My dad went into palliative care last week. My mom and I sat with him, waiting for the ambulance to transport us to the hospice. I don’t think I’ll ever be able to describe the sad resignation I saw in his eyes, while he tried to be positive and brave for us. There was more than one moment where I wanted to smash something, while feeling my heartbreak.
I’m sharing this with you because I believe in authenticity. I also believe that life isn’t done to me … it’s UP to me. This is a mindset that becomes a practice, which had me wondering if I could find grace during one of life’s more painful moments. And if there were some useful insights I might share with
you as part of my community.
The opening words from the book A Road Less Traveled have repeatedly come back to haunt me: “Who said life was supposed to be fair?” There is nothing fair about what has happened to my dad’s health, mind and body.
But the book also focuses on finding grace in everything, and this concept had a significant impact years ago on creating a more peaceful and powerful life for myself.
In Marianne Williamson’s book Everyday Grace she says, “Most of us wouldn’t think of beginning our day without washing the accumulated dirt from the day-before off our bodies. Yet far too often we go out into the day without similarly cleansing our minds.”
One of the simple ways I create everyday grace for myself is to start my day with just a few moments of quiet time and focus on what I’m grateful for. I’ll often take something challenging and turn it around.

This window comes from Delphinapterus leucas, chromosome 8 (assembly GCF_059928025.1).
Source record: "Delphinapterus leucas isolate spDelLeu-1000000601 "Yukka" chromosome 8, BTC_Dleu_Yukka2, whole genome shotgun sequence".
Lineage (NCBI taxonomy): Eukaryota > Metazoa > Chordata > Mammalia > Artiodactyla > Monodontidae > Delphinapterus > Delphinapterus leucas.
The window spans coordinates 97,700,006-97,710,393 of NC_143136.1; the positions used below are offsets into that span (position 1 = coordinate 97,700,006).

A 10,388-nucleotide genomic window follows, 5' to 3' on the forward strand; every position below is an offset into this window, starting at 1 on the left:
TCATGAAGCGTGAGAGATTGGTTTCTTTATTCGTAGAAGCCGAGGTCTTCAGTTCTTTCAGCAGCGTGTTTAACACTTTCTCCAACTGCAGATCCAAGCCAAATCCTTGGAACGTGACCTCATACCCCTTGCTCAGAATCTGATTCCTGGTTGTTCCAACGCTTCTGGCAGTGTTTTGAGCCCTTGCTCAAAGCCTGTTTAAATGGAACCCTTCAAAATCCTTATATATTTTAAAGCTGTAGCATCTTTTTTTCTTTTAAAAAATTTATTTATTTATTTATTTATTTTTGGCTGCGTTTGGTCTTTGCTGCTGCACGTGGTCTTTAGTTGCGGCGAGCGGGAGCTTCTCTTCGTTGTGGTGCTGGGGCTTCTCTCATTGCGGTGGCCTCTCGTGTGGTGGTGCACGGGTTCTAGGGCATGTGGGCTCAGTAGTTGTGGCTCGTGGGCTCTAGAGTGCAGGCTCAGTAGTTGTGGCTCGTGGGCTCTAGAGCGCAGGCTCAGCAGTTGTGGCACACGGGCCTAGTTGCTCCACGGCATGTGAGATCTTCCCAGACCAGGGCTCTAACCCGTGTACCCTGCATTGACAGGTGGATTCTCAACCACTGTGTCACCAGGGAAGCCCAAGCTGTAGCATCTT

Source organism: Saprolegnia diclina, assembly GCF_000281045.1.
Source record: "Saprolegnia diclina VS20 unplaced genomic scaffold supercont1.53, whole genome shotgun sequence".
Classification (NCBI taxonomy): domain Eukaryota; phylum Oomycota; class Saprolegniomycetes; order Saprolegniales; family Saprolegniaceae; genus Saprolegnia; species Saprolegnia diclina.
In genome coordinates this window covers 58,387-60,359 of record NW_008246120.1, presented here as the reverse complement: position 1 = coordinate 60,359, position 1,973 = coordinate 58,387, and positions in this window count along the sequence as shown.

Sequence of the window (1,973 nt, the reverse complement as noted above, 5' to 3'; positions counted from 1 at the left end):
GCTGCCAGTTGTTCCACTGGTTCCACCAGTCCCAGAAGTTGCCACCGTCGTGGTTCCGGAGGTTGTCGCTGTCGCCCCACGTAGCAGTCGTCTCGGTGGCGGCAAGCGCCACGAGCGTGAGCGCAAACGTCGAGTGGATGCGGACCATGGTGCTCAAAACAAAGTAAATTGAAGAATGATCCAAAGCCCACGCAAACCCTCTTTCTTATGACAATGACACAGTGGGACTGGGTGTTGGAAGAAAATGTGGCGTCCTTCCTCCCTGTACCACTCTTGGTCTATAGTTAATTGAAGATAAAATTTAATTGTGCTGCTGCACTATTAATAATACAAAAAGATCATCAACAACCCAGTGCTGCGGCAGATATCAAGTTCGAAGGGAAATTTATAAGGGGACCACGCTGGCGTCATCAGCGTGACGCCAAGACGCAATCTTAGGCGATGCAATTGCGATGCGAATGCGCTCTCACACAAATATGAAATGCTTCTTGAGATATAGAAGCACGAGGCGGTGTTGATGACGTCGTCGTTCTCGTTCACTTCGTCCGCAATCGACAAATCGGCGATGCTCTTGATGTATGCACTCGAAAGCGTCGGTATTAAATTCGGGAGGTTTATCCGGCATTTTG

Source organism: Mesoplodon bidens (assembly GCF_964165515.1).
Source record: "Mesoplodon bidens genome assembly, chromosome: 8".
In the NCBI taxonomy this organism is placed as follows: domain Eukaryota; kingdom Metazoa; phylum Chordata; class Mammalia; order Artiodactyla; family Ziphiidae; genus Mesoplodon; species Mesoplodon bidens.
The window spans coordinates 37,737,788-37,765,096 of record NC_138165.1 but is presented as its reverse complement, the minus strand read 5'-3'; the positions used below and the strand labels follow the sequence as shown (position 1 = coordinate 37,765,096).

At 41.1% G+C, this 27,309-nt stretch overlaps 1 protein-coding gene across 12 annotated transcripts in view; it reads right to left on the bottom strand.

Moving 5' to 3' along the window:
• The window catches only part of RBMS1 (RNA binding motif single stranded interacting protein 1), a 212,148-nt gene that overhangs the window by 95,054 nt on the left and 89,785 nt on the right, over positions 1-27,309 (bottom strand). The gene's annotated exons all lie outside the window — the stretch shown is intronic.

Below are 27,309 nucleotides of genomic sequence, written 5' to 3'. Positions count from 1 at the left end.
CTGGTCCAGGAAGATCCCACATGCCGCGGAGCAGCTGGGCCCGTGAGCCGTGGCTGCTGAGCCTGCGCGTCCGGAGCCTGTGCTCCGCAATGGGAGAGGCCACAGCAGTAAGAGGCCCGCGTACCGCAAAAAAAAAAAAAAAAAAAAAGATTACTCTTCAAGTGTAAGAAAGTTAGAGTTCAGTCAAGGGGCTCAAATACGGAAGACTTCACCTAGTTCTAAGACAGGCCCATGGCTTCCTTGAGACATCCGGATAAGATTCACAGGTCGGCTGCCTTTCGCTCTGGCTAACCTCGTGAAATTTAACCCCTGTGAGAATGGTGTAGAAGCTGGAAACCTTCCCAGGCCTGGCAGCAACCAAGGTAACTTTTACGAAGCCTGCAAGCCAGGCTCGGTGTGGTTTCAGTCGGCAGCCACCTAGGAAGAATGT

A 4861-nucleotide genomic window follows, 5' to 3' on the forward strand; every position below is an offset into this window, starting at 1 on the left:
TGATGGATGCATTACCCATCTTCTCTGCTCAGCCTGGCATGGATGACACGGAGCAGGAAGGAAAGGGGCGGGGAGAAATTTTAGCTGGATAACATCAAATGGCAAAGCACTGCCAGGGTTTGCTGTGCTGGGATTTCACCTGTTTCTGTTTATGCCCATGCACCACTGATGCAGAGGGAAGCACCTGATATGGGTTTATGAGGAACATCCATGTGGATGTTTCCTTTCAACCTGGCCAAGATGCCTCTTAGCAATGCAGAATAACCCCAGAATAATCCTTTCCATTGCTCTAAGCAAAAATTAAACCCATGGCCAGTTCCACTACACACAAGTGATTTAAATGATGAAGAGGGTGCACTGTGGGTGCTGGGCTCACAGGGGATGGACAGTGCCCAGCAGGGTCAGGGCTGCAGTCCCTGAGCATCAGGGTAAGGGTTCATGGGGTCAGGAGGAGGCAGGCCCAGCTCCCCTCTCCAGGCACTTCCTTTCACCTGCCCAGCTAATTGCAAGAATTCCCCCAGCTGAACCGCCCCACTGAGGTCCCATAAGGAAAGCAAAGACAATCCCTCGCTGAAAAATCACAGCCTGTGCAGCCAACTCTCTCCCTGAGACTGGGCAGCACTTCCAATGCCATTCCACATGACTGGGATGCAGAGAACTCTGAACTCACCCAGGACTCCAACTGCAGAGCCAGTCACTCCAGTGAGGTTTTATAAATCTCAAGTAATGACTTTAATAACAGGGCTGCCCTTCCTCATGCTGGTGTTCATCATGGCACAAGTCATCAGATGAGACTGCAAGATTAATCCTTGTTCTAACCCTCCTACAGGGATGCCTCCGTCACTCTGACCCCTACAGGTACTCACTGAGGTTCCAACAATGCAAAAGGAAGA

On the one hand, I’ve felt deep grief and even anger that my dad is suffering … and now has to leave his wife and home. Finding grace in grief is one of the hardest things I’ve ever had to do.
But … during his physical decline our family has pulled together in ways I haven’t experienced before. It was miraculous there was an opening at the hospice on the very day it was needed, and it’s only blocks away from my mom. Volunteers offer healing touch, massage and even pet therapy! My mom can begin to relax, knowing he’s being well cared for by experts who are kind and compassionate. He’s safe.
Does that mean the upset is all gone? No. But do I experience less of it, and feel more peace when I choose to focus on what I’m grateful for? Yes.
One of the stanzas from the Woman Of Worth Credo reads:
“At times I despair and I weep, when I feel the pain of a world that has momentarily gone mad. Yet even when I tremble through a dark night of the soul, I renew my faith and my courage in a single heartbeat because my spirit is indomitable.”
Everyday grace, even when I tremble.
One of my dearest and wisest friends wrote last week, “If I could take away your sadness and grief, I would. The good news is, I can’t. This process, as you are aware, is part of the experience of life. That we create such magnificent love and support around us is a reflection of how well we have done here. How wonderful to know how loved we are when we leave. You have an amazing heart and soul, and I know it is tender right now.”
I wept like a baby.
When I look in my dad’s eyes, there is infinite love and grace that will stay in my heart always. Choosing to find grace isn’t always easy, but it’s one of the more meaningful gifts I’ve given to myself that also ripples out into every area of my life and impacts those around me. As I go into each new day, I choose it again.
Author: Christine Awram
Christine is the founder of Women of Worth, affectionately known as WOW, which she created as a result of spending her “earlier life in the dark hole of believing she was never quite good enough.”
Photo credit: fallingwater123